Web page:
This island republic located in the Central Pacific receives about 5,000 visitors a year and includes 33 coral atolls with lagoons and white sand beaches. Many of its islands are uninhabited and are perfect for fishing, diving and bird watching. The island is so remote that the nearest civilization is a five-hour flight away.


This mountainous Caribbean island, part of the Lesser Antilles chain and a British Overseas Territory, receives about 7,000 visitors a year. Between 1995 and 2000, two-thirds of the island’s population were forced to flee due to a volcanic eruption. Fortunately, there has been little activity since 2010, and the island’s beautiful beaches and azure sea are luring tourists back to the destination.


Approximately 8,000 people visit this African island country near the equator every year. It is part of a volcano chain featuring striking rock and coral formations, rainforests and beaches and is perfect for scuba diving. Popular spots include the Lagoa Azul lagoon and Ôbo Natural Park, which features Pico Cão Grande, a skyscraperlike volcanic rock.


This volcanic archipelago off Africa’s east coast is the most visited place on this list with 15,000 tourists a year. Located in the warm Indian Ocean waters of the Mozambique Channel, the island features mountains, beaches and wildlife-filled forests.

It’s Okay To Blow Your Cash On Traveling, According To Science

If you’re given the choice between a new big-screen TV or a vacation, you should pack your bags. Experiences, not material things, make people happier, according to science.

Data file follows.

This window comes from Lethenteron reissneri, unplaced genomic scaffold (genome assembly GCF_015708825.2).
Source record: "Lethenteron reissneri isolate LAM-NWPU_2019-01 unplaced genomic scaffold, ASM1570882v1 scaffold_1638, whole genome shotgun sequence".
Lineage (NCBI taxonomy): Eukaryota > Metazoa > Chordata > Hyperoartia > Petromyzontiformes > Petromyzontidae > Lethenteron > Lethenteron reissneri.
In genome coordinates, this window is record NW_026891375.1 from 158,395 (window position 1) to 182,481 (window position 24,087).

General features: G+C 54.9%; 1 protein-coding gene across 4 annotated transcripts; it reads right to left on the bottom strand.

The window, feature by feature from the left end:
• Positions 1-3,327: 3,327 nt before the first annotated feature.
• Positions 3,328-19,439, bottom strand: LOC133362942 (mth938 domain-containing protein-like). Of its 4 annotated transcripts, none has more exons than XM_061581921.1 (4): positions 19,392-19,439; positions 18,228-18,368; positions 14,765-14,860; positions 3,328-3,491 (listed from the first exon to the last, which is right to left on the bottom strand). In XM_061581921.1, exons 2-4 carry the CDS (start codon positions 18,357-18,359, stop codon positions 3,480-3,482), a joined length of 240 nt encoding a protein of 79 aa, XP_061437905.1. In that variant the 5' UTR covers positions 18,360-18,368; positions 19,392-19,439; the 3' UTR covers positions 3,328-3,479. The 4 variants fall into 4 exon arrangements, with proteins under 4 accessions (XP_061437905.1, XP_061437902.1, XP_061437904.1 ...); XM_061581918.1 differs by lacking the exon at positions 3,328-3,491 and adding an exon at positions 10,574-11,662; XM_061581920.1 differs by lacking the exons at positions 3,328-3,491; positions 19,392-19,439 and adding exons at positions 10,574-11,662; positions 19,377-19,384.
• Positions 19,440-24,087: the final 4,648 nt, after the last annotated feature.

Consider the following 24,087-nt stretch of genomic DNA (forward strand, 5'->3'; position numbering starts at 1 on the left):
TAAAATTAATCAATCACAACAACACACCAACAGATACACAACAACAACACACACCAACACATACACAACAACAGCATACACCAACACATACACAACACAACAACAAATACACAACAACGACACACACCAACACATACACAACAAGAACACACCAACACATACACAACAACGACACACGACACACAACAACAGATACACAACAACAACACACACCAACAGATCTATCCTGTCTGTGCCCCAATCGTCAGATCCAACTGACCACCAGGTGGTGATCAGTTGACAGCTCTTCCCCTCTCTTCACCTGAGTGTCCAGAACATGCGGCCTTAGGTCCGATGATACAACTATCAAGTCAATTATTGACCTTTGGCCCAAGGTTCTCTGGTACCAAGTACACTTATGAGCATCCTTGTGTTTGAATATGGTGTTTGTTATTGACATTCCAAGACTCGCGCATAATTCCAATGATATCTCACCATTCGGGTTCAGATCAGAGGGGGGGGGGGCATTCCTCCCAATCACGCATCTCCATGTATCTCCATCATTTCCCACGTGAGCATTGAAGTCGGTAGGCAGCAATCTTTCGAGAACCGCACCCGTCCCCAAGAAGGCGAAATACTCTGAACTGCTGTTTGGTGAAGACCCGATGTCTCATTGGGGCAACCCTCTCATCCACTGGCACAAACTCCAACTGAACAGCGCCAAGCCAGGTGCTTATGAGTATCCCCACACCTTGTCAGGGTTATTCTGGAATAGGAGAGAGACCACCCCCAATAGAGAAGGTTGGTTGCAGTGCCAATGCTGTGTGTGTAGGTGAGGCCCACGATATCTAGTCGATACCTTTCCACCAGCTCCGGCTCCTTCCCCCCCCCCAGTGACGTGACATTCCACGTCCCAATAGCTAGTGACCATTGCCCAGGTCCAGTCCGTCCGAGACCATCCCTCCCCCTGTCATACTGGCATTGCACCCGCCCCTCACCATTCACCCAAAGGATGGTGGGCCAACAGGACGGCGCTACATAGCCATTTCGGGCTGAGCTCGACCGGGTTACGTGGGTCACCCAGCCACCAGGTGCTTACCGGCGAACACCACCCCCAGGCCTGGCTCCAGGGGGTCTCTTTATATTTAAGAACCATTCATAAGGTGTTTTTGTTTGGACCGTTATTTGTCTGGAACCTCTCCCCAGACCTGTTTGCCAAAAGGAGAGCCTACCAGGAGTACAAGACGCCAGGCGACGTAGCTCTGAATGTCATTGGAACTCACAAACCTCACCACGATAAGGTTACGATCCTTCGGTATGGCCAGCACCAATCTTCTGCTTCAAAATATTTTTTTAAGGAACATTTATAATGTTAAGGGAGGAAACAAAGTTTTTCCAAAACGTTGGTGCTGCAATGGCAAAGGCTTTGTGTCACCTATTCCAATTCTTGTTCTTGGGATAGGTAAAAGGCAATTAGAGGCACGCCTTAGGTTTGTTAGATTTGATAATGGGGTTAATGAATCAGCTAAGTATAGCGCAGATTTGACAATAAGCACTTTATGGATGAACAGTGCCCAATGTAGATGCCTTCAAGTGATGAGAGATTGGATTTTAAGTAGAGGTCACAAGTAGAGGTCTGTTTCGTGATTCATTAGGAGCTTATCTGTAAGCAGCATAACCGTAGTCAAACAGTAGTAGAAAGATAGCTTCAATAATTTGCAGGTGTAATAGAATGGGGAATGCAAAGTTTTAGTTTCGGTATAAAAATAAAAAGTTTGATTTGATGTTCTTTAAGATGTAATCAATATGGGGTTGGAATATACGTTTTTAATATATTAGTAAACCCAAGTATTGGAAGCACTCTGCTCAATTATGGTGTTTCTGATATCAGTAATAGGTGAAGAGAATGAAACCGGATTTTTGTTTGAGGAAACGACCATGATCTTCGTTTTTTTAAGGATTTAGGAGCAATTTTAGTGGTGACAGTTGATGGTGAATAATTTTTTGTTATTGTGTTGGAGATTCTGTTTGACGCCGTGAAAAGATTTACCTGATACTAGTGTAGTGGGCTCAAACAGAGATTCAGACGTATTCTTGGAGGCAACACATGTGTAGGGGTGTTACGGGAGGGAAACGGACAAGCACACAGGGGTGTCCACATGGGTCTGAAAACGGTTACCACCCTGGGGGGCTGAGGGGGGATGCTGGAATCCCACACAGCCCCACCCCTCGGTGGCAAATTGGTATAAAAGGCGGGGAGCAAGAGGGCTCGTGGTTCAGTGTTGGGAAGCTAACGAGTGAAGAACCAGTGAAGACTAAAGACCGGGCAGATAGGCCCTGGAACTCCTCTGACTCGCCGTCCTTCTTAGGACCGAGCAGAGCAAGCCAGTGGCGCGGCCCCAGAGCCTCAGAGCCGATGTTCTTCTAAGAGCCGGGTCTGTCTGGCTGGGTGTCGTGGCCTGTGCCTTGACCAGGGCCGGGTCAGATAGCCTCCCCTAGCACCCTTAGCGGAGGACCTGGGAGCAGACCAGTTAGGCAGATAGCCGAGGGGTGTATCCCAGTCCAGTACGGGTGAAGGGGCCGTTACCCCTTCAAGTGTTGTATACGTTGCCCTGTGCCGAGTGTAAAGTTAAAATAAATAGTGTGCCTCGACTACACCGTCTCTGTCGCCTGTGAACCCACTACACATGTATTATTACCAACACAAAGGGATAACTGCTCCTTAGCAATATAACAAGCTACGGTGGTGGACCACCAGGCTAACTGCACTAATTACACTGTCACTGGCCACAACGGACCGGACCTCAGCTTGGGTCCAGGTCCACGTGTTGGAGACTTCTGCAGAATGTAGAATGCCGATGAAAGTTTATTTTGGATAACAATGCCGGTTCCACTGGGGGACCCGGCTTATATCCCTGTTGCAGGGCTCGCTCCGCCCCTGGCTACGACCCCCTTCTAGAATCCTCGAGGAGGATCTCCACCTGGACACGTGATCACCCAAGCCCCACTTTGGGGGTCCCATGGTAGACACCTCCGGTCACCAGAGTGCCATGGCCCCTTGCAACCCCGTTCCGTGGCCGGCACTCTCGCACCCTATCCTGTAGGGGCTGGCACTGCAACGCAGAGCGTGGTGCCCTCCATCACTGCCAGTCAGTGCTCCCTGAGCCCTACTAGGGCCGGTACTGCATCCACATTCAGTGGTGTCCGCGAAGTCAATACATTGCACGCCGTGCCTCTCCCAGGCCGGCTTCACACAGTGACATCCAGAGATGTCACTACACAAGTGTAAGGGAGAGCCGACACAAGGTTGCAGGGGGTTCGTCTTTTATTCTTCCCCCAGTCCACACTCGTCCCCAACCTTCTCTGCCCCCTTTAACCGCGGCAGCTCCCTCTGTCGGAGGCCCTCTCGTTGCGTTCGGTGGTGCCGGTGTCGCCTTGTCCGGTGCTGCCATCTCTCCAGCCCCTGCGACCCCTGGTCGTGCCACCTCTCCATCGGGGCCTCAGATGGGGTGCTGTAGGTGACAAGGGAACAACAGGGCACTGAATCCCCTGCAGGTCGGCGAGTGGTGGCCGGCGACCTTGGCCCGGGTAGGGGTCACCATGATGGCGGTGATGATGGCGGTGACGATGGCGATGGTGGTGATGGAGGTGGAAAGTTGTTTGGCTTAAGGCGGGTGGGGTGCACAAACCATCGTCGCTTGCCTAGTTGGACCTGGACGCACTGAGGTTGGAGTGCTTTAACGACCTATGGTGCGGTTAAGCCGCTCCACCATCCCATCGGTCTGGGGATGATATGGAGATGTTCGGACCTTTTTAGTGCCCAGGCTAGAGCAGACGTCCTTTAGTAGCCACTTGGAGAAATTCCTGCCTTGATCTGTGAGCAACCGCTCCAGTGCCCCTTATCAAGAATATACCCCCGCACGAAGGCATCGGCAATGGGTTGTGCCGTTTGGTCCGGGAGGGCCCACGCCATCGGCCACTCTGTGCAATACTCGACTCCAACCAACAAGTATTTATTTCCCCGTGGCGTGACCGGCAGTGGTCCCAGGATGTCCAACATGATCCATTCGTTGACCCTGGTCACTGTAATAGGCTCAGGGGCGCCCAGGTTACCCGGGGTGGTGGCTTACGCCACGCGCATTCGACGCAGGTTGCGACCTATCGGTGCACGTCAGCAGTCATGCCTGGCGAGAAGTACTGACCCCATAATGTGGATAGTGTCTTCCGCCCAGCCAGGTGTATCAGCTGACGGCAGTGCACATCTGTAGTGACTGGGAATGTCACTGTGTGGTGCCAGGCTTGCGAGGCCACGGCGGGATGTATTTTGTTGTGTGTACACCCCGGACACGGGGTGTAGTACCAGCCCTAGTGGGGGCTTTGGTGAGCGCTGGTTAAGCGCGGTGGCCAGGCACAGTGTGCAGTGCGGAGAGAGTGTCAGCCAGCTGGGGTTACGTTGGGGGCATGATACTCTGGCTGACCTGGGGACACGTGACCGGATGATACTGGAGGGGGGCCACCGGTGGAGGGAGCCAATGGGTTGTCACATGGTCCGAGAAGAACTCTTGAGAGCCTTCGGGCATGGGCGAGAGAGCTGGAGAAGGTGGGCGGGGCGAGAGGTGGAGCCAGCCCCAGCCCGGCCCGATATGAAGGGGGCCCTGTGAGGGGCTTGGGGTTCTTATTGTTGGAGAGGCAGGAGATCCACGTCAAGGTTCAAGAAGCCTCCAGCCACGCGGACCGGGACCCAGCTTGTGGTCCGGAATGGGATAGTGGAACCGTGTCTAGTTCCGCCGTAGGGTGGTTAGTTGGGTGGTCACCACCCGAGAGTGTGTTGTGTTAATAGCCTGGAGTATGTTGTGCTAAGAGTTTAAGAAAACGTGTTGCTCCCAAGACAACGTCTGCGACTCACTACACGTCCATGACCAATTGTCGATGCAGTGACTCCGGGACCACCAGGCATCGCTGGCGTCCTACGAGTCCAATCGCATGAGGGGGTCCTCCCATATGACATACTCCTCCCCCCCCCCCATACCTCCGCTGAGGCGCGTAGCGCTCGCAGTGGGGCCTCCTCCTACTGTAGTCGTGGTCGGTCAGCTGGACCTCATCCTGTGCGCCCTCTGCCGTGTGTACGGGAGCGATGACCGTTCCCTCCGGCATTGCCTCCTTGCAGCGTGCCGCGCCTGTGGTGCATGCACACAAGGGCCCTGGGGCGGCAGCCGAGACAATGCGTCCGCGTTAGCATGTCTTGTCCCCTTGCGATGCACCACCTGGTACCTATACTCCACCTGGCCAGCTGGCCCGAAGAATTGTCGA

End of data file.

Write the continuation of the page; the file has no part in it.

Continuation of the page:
Many believe amassing things such as the latest iPhone or brand new headphones will lead to happiness; however, experiences such as traveling, being outdoors, learning a new skill or visiting exhibitions will lead to bigger emotional benefits.

Dr. Thomas Gilovich, a psychology professor at Cornell University who’s been researching the connection between money and happiness for decades, published the study “A Wonderful Life: Experiential Consumption and the Pursuit of Happiness” in the Journal of Consumer Psychology.

He explained, “One of our enemies of happiness is adaption. We buy things to make us happy, and we succeed, but only for a little while. New things are exciting to us at first, but then we adapt to them.”

In other words, your brand new television will make you happy for a little while, but your traveling memories will last much longer and become part of your identity. Think back to a childhood trip or another adventure you had in your life. What left a greater impact on you — that trip or the video game you bought as a kid?